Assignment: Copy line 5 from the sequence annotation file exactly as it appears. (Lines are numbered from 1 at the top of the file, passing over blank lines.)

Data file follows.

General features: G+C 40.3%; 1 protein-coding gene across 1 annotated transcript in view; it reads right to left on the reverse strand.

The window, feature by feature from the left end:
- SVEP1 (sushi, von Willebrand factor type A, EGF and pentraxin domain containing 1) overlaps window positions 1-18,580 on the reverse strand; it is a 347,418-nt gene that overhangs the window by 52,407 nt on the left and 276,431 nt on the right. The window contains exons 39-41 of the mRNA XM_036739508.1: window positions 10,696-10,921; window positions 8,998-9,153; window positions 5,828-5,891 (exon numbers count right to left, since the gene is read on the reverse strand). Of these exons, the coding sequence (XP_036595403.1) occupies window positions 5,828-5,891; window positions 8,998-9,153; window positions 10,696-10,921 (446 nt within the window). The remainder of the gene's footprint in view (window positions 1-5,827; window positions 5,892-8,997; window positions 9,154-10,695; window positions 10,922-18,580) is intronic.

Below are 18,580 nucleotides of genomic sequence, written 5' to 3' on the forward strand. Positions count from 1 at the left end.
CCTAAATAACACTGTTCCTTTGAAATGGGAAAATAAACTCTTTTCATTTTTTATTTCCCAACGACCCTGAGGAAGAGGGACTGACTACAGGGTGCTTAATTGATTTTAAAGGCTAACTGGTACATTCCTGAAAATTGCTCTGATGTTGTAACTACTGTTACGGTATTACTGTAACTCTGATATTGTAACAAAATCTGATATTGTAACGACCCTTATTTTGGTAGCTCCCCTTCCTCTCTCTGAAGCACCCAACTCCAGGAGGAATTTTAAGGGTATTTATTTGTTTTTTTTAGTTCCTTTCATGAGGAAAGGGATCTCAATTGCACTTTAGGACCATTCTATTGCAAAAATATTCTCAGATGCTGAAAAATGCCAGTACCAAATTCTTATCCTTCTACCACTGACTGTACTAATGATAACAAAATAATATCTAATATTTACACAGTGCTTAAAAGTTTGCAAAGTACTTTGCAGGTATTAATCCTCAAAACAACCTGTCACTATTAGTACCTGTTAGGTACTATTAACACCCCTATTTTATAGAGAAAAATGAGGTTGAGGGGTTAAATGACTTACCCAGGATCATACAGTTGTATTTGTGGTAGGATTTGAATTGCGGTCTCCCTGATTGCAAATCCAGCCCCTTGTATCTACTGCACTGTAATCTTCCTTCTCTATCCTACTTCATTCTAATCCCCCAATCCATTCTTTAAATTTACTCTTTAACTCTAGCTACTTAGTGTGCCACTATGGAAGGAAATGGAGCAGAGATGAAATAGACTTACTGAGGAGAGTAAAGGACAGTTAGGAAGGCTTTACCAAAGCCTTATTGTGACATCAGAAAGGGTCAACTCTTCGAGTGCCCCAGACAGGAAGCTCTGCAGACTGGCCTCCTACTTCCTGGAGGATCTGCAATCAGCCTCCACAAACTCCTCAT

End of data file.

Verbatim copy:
CCTAAATAACACTGTTCCTTTGAAATGGGAAAATAAACTCTTTTCATTTTTTATTTCCCAACGACCCTGAGGAAGAGGGACTGACTACAGGGTGCTTAATTGATTTTAAAGGCTAACTGGTACATTCCTGAAAATTGCTCTGATGTTGTAACTACTGTTACGGTATTACTGTAACTCTGATATTGTAACAAAATCTGATATTGTAACGACCCTTATTTTGGTAGCTCCCCTTCCTCTCTCTGAAGCACCCAACTCCAGGAGGAATTTTAAGGGTATTTATTTGTTTTTTTTAGTTCCTTTCATGAGGAAAGGGATCTCAATTGCACTTTAGGACCATTCTATTGCAAAAATATTCTCAGATGCTGAAAAATGCCAGTACCAAATTCTTATCCTTCTACCACTGACTGTACTAATGATAACAAAATAATATCTAATATTTACACAGTGCTTAAAAGTTTGCAAAGTACTTTGCAGGTATTAATCCTCAAAACAACCTGTCACTATTAGTACCTGTTAGGTACTATTAACACCCCTATTTTATAGAGAAAAATGAGGTTGAGGGGTTAAATGACTTACCCAGGATCATACAGTTGTATTTGTGGTAGGATTTGAATTGCGGTCTCCCTGATTGCAAATCCAGCCCCTTGTATCTACTGCACTGTAATCTTCCTTCTCTATCCTACTTCATTCTAATCCCCCAATCCATTCTTTAAATTTACTCTTTAACTCTAGCTACTTAGTGTGCCACTATGGAAGGAAATGGAGCAGAGATGAAATAGACTTACTGAGGAGAGTAAAGGACAGTTAGGAAGGCTTTACCAAAGCCTTATTGTGACATCAGAAAGGGTCAACTCTTCGAGTGCCCCAGACAGGAAGCTCTGCAGACTGGCCTCCTACTTCCTGGAGGATCTGCAATCAGCCTCCACAAACTCCTCAT